Friday, May 2, 2014

I was on the radio this winter talking about perinatal massage work!

Guiding others through important life passages

Leslie Stager is a Registered Nurse and a Licensed Massage Therapist who has attended over 500 births. She worked for years as a labor and delivery nurse, doula, and childbirth educator and developed and directs the 60-hour MotherTouch Maternity Massage Certification Program. She is the author of a prime perinatal massage textbook, and has produced three educational massage and birth DVDs. Listen in here to hear about her journey of becoming an international perinatal massage educator.

Monday, April 21, 2014

The Power of Mother!

Around the world, the cycle of pregnancy, birth  and becoming Mother––as well as women’s other blood mysteries of menstruation and menopause––is revered and acknowledged with elaborate ceremonies; women are recognized as the source of all creation, or as Tamara Slayton describes—as “vessels of spiritual fire” (Baker 1986:222). It is no small miracle to have two people making use of one external body. It is no small matter that a woman can nourish life with milk produced in her breasts. An Orthodox Jewish woman described that in her tradition, a woman in her Moontime is revered for reflecting the creative power of the Divine: the power to bring another human being into life. Thus, she is treated deferentially by men, especially during this time in her monthly cycle. This role as creator and bearer of life is recognized by most cultures as one of utmost power; females are respected, feared and held in awe for this primal blood mystery. 

The Power of Ma!  In Assam, India, there is a temple specifically honoring the “yoni” or vagina of the Goddess Khamakya. Once a year at this temple, the goddess is said to be menstruating. Men and women from around the country stop work and come to the temple to honor her fertility. Flowing deep inside the temple is a stream that turns red at this time of year. People stand in line for days to be able to kneel by this stream and collect the healing water—the menstrual blood of Khamakya. Women often run out of the temple, moved by their contact with the Great Mother goddess, crying and calling out, “Ma, Ma, Ma.”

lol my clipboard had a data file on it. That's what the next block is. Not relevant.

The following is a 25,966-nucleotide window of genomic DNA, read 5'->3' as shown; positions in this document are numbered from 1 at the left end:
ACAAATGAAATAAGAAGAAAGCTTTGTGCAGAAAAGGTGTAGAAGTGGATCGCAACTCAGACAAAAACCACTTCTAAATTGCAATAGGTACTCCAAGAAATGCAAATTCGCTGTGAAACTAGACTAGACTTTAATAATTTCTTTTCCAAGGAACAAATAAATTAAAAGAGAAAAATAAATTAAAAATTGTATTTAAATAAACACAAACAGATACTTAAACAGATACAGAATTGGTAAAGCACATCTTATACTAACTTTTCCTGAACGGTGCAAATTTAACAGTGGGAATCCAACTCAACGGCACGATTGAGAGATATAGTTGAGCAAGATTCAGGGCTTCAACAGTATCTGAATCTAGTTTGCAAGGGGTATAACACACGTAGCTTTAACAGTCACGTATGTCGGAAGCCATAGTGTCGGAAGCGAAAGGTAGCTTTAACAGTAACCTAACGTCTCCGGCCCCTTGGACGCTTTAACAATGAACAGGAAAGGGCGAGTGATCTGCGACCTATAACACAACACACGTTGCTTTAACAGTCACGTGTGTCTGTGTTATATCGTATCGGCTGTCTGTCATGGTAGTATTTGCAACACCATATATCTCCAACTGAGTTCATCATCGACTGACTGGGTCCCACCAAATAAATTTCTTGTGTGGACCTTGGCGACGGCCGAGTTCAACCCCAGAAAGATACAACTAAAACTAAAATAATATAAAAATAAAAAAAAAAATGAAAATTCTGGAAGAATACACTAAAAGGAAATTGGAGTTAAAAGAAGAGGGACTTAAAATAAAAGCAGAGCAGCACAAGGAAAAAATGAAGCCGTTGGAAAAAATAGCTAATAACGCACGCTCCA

“Ma, Ma, Ma”… it is a universal sound that has called for mother for thousands of years. It is a word that is embedded in our language in the words: Mama, Mammal, Mammary—words related to mothering. It is a sound that often emanates naturally from a newborn’s voice when calling for mother.
The specific word “mama”––for mother––exists in numerous languages: Russian, Mayan, Quechuan, Swahili, Albanian, Hungarian, Indonesian, Swahili, Turkish, Hawaiian, Arizona Hopi, Chickasaw, Chinook, Creek, Koasati. Many other languages have words related to motherhood with roots in Sanskrit (see list below).
In my work as MotherTouch perinatal massage educator, doula, and rites of passage guide, I remind students and clients of this essential wisdom and reverence for becoming Mother. 

Sanskrit, considered to be the “mother of all languages,” has words for mother that relates to most Indo-European words for mother.  In Sanskrit, mother is: Maatrih, maatah, maatur, maatrikah.
Afirkaans: MA, MOEDER
 Latin: MATER, MATRIX ("origin")
--Danish: MOR
--Hungarian: MAMA
--Mayan: MAMAH
--Swahili: MAMA
--Polish: MATKA
--Quechuan: MAMA
--Spanish: MADRE
--Vietnamese: ME, ME DE
--Old English: MODOR
--Hopi (Arizona): MAAMA
--Zulu: UMAME
--Tolowa (NW California): ME-DRE, "mother-in-law".
--Western Abenaki (Quebec) MAMAN--"food (baby talk)"
--Turkish MAMA, "(baby) food". Interestingly, the Turkish words for mother are ANNE or ANA. ???Cf. Skt. ANNAH, "food"; IS THAT’S SANSKRIT?
--Swahili MAMA MZAZI, "mother-who-produces-offspring"
--Albanian: MATRICE, "womb"
--Finnish: EMA"MAA, "mother-country"
--Spanish: MAMAR--suck,  devour food; acquire in infancy"
.--English: MAMMAL, "breast-feeder".
--Latin: MAMMA, "breast"
; --Greek: MAMME-- "midwife, grandmother";
 --Ancient Greek: MAMMAN-- "cry for food".
--Hawaiian: MAMA, "to chew, but not swallow"(such as mothers pre-masticating food for infants)

Some tribes of people, like the Assam in Africa, call themselves "maharis", or "motherhoods."